2. Description of The Related Art

Many studies of error correcting codes have been made since twenty or thirty years ago. Such studies take their origin from the fact that in 1948, C. E. Shannon presented a paper disclosing the presence of an error correcting code, which can decrease an error rate after decoded, in a noisy channel. Among many error-correcting coding methods such as a block code method, a Trellis coding/Viterbi decoding method is known as a method which is most suitable for correcting random errors and can obtain a very efficient coding gain. This is a method for minimizing a current error by using information on the past in order to reduce noises due to closeness of a receiving point.

Next, the Trellis coding/Viterbi decoding method will be described hereinbelow by referring to the accompanying drawings.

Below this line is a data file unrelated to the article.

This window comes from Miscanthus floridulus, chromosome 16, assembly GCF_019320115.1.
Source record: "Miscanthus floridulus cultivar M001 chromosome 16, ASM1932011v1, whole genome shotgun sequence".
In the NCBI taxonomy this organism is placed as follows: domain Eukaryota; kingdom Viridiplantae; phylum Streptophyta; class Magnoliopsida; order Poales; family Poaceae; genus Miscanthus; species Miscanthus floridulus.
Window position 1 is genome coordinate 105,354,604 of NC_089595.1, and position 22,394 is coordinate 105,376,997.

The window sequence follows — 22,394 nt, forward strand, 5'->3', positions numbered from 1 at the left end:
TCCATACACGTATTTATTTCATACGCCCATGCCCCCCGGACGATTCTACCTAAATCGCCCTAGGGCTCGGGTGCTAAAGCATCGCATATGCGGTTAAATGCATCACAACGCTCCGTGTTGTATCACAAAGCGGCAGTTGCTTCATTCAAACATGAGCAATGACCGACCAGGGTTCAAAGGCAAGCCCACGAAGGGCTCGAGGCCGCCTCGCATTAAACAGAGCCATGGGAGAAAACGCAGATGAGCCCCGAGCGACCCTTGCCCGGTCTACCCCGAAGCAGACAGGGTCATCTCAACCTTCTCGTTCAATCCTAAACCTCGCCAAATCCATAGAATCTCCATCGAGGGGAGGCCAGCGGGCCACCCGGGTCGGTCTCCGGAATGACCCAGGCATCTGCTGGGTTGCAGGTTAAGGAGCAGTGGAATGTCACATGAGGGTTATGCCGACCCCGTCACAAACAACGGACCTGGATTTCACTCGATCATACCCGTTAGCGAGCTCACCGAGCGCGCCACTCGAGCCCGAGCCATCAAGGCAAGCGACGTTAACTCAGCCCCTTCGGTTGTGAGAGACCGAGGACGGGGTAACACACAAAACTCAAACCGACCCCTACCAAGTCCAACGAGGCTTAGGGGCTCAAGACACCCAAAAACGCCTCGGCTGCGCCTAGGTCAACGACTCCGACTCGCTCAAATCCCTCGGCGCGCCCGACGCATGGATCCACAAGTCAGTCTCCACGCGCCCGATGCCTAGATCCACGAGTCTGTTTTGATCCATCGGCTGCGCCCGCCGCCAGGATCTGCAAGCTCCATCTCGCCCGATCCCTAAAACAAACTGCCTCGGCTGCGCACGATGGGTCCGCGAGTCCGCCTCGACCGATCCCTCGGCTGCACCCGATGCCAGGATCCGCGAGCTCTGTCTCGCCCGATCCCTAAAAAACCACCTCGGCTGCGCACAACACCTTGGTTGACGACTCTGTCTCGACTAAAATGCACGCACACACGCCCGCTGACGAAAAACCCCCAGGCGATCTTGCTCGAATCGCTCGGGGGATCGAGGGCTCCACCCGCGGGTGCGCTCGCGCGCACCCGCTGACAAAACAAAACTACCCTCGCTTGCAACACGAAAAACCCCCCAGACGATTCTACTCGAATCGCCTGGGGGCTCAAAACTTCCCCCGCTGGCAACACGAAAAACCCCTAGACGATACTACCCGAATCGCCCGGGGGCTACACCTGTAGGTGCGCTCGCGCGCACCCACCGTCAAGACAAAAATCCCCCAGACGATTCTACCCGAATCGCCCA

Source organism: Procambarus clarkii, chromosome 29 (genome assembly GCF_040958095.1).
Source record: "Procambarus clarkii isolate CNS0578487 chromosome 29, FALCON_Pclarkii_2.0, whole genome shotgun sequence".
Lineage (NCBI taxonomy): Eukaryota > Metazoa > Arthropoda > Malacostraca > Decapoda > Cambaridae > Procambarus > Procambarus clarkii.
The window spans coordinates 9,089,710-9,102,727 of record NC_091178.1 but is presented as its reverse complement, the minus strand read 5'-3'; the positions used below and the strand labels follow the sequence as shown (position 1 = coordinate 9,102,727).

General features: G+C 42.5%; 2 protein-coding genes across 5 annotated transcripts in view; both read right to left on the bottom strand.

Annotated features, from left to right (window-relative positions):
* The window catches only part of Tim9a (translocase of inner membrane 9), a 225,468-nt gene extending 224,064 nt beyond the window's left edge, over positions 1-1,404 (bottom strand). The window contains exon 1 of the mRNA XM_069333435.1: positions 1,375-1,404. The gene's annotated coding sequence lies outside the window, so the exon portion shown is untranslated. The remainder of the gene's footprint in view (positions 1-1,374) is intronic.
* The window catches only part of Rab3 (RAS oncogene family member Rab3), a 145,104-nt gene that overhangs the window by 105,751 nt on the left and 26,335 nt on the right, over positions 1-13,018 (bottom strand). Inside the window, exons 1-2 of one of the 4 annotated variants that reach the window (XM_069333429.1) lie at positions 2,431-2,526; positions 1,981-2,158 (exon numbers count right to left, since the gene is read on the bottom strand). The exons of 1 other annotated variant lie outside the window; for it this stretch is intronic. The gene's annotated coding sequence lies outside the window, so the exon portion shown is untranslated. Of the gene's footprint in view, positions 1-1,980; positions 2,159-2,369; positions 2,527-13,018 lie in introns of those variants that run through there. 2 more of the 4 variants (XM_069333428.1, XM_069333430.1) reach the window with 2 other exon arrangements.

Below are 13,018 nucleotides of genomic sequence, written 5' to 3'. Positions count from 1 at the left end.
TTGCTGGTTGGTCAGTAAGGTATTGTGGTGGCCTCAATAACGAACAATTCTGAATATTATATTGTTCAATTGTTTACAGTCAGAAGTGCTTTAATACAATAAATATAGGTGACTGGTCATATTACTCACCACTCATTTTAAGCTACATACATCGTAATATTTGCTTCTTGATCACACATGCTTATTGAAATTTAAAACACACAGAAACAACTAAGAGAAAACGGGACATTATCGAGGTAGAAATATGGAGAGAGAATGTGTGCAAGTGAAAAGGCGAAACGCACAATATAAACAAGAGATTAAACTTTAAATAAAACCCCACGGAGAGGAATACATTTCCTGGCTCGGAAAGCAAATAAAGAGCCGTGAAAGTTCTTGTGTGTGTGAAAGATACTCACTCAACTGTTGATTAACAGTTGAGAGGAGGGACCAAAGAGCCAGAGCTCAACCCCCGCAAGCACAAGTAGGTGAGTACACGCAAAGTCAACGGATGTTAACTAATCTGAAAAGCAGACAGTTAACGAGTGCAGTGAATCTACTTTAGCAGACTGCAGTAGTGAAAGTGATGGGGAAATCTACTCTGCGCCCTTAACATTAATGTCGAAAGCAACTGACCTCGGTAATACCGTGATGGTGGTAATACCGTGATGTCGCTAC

FIG. 1 illustrates the configuration of what is called a Trellis encoder according to the present invention. First, data to be transmitted from a terminal is converted by a parallel conversion device into 6-bit parallel data words (namely, 6-bit units of information). Then, all six bits Qn6, Qn5, Qn4, Qn3, Qn2 and Qn1 of each of the parallel data words are simultaneously transmitted therefrom over separate wires and input to the Trellis encoder. In this Trellis encoder, two bits Qn2 and Qn1 input to a differential encoding portion (hereunder sometimes referred to simply as a differential encoder) undergo a differential coding and resultant data is subsequently input to a convolutional encoding portion (hereunder sometimes referred to simply as a convolutional encoder) as 2-bit data to be encoded (hereunder sometimes referred to as coding data), the bits of which are represented by Yn2 and Yn1, respectively. FIG. 2 is a diagram for illustrating a coding effected by the differential encoder. When the coding is effected, a redundant bit is added to the two bits Yn2 and Yn1 and 3-bit resultant coding data, the bits of which are represented by Yn2, Yn1 and Yn0, respectively, is obtained. The bits Qn6 to Qn3 are output from the Trellis encoder without any change. Consequently, the Trellis encoder outputs 7-bit data word comprised of the bits Qn6 to Qn3, Yn2, Yn1 and Yn0.